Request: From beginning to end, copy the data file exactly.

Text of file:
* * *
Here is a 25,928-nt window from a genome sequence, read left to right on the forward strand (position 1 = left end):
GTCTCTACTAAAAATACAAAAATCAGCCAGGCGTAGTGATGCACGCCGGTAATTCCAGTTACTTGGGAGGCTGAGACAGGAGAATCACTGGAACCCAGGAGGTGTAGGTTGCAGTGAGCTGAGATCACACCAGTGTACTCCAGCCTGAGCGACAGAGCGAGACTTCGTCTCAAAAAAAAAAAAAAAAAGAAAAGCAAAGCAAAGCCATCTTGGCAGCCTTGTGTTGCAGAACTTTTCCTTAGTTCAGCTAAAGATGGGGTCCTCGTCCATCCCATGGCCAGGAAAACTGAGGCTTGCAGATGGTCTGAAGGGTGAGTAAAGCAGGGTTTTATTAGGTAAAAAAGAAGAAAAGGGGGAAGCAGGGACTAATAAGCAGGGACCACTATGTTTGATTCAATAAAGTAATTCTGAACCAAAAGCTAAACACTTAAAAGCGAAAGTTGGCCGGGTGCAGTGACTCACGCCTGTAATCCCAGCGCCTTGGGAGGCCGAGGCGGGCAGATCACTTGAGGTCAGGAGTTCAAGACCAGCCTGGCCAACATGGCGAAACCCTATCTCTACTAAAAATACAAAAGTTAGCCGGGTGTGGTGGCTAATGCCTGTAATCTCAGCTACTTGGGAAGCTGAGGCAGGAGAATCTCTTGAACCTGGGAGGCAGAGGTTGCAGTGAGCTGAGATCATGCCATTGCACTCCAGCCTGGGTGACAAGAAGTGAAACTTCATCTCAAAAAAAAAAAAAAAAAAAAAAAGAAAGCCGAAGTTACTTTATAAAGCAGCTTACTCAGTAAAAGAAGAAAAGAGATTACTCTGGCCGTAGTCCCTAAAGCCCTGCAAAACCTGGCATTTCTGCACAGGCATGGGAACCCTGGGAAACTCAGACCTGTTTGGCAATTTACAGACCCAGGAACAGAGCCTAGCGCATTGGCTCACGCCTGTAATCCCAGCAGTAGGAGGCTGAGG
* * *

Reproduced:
Here is a 25,928-nt window from a genome sequence, read left to right on the forward strand (position 1 = left end):
GTCTCTACTAAAAATACAAAAATCAGCCAGGCGTAGTGATGCACGCCGGTAATTCCAGTTACTTGGGAGGCTGAGACAGGAGAATCACTGGAACCCAGGAGGTGTAGGTTGCAGTGAGCTGAGATCACACCAGTGTACTCCAGCCTGAGCGACAGAGCGAGACTTCGTCTCAAAAAAAAAAAAAAAAAGAAAAGCAAAGCAAAGCCATCTTGGCAGCCTTGTGTTGCAGAACTTTTCCTTAGTTCAGCTAAAGATGGGGTCCTCGTCCATCCCATGGCCAGGAAAACTGAGGCTTGCAGATGGTCTGAAGGGTGAGTAAAGCAGGGTTTTATTAGGTAAAAAAGAAGAAAAGGGGGAAGCAGGGACTAATAAGCAGGGACCACTATGTTTGATTCAATAAAGTAATTCTGAACCAAAAGCTAAACACTTAAAAGCGAAAGTTGGCCGGGTGCAGTGACTCACGCCTGTAATCCCAGCGCCTTGGGAGGCCGAGGCGGGCAGATCACTTGAGGTCAGGAGTTCAAGACCAGCCTGGCCAACATGGCGAAACCCTATCTCTACTAAAAATACAAAAGTTAGCCGGGTGTGGTGGCTAATGCCTGTAATCTCAGCTACTTGGGAAGCTGAGGCAGGAGAATCTCTTGAACCTGGGAGGCAGAGGTTGCAGTGAGCTGAGATCATGCCATTGCACTCCAGCCTGGGTGACAAGAAGTGAAACTTCATCTCAAAAAAAAAAAAAAAAAAAAAAAGAAAGCCGAAGTTACTTTATAAAGCAGCTTACTCAGTAAAAGAAGAAAAGAGATTACTCTGGCCGTAGTCCCTAAAGCCCTGCAAAACCTGGCATTTCTGCACAGGCATGGGAACCCTGGGAAACTCAGACCTGTTTGGCAATTTACAGACCCAGGAACAGAGCCTAGCGCATTGGCTCACGCCTGTAATCCCAGCAGTAGGAGGCTGAGG